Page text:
CD: Speed 2 – Cruise Control (1997)

May 24, 2012 | By

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Rating: Very Good

Label: LLLCD-1138/ Released: June 15, 2010

Tracks & Album Length: 14 tracks / (70:24)


Special Notes: 20-page colour booklet with liner notes by Daniel Schweiger / Limited to 3000 copies.


Composer: Mark Mancina




Roger Ebert was very much alone when he gave Speed 2 great big thumbs up, and the overall consensus among critics and fans of the original film was of the sequel being quite lame, and confirmation that as a director, ex-cinematographer Jan de Bont  was only as good as his script.

Speed 2 was and remains a lousy film, and that reputation has maligned one of Mark Mancina’s better action scores of the period. La-La Land’s CD features material that wasn’t used in the final film edit, and the complete cues reveal a solid action score that seamlessly combines electronica and orchestral elements.

“Engine Room” is the score’s first real dramatic cue (the first track is a perfunctory Speed theme recap with the famous Fox Fanfare), and contains key elements of Mancina’s score: ominous pulsing bass, great dynamics among the strings and brass, and processed bass booms and rumbles that undoubtedly exploited the film’s 5.1 mix. A ticking motif keeps the cue’s tenor somber and ominous, but Mancina introduces his eerie villain theme – very simple, clean, but grounded in a menacing series of tones redolent of a classic Bondian villain. “Overboard” is even more brooding, with a heavier emphasis on low tones and grungy harmonies, and a brief heroic peak that precedes a boost in orchestral momentum, with Mancina bringing in thick percussion.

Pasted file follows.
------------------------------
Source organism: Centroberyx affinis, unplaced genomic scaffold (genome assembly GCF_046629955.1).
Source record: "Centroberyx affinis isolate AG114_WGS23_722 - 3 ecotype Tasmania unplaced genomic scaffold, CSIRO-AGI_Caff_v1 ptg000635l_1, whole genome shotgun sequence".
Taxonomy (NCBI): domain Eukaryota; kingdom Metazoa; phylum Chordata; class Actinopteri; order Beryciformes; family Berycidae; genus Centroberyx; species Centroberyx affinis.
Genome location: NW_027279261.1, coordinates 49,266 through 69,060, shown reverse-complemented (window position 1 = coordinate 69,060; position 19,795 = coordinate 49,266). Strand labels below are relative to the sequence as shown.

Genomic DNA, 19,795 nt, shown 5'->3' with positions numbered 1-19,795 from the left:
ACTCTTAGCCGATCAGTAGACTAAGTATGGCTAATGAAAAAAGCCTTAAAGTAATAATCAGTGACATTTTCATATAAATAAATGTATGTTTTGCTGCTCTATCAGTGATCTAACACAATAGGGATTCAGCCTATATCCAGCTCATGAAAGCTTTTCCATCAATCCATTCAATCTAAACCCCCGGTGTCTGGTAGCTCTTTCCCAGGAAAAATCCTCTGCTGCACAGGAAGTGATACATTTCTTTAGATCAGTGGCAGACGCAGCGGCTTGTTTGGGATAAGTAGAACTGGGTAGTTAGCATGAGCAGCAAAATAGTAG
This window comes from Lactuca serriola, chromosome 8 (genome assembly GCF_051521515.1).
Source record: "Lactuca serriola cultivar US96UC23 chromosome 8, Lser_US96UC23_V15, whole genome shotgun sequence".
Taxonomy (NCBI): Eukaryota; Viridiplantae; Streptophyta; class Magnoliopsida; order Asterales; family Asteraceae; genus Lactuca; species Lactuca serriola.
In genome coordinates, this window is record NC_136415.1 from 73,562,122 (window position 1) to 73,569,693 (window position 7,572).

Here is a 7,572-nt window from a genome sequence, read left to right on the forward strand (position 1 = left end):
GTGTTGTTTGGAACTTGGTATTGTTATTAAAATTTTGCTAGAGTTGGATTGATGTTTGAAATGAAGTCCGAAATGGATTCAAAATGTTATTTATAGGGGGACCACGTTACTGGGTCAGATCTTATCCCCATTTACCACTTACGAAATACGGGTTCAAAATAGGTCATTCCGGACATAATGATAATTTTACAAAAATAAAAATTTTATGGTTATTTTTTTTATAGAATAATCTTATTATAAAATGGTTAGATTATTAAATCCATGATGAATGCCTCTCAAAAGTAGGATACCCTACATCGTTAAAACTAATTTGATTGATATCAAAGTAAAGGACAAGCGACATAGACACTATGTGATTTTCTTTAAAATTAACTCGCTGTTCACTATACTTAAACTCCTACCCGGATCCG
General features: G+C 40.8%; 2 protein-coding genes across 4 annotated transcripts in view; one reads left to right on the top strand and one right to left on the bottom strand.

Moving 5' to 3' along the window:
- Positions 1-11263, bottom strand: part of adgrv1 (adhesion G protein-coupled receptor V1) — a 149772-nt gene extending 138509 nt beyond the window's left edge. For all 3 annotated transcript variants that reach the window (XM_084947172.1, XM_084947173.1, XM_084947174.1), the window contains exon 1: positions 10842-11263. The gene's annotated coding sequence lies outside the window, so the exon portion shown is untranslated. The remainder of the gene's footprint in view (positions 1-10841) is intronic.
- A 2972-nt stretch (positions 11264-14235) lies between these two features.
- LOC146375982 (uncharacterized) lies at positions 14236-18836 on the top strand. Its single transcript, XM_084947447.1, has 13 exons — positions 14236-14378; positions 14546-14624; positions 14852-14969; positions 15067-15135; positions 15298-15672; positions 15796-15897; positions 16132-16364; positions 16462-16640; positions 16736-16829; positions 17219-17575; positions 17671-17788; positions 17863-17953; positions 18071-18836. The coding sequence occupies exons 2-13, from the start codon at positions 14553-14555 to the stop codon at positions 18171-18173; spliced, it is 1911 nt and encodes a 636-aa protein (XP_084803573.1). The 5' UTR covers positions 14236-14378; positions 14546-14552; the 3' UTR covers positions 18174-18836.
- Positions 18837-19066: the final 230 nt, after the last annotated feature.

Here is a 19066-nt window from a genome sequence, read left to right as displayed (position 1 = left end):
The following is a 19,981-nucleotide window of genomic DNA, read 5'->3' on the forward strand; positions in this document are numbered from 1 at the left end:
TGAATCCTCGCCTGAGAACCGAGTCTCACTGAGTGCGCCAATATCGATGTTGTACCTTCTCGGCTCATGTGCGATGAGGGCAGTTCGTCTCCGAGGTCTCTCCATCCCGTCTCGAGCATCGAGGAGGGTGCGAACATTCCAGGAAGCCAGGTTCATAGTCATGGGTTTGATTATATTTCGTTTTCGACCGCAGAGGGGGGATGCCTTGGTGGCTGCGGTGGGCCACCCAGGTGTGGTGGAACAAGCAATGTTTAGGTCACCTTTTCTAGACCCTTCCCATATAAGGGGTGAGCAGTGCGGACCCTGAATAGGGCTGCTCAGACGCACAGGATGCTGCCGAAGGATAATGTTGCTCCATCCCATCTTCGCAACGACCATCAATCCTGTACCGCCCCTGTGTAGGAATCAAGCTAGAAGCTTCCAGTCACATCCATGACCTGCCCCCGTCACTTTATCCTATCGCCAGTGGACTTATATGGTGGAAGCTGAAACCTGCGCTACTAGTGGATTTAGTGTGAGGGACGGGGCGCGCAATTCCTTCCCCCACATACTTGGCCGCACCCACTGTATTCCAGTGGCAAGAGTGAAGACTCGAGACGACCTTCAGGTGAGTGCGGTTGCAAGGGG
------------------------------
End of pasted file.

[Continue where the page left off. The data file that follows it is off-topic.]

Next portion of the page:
The original theme from Speed [M] (1994) is given a chunkier, percussive edge in Speed 2, and Mancina plays it against his villain theme in the score’s first steady action cue, “Tanker Turn.” Mancina’s approach to action consists of heavy theme quotations rather than deconstructing things or delving into the abstract or impressionistic, making his scoring style rather old-fashioned.

That approach tends to make his action cues highly reflective of whatever onscreen action is taking place, so while it’s easy to imagine when the hero is swinging into action or struggling in a lethal battle with a thug, it also makes some cues monotonous – a problem that becomes more pronounced in the album’s last major action cuts, “The Harbor” and “Final Chase.” The motifs are oft-repeated, and there isn’t enough variety among instrumentation, which may illustrate the limits of the composer, or director de Bont, who wanted a simple pulsing motif tracked over the action scenes due to an overabundance of sound effects.

The score does recover with the final action cue “Underwater Rescue,” but its brevity is too severe, and the album’s final cue recaps the Calypso Muzak heard in “Alex and Annie / Carribean Cruise,” albeit with full orchestra and a brief sax solo.

Speed 2 is one of Mancina’s better nineties action scores, but its weaknesses are perhaps too reflective of the film’s inherent dramatic limitations, and de Bont’s emphasis on smash-boom montages that extended the film’s running time into a bloated, vapid experience.



© 2012 Mark R. Hasan


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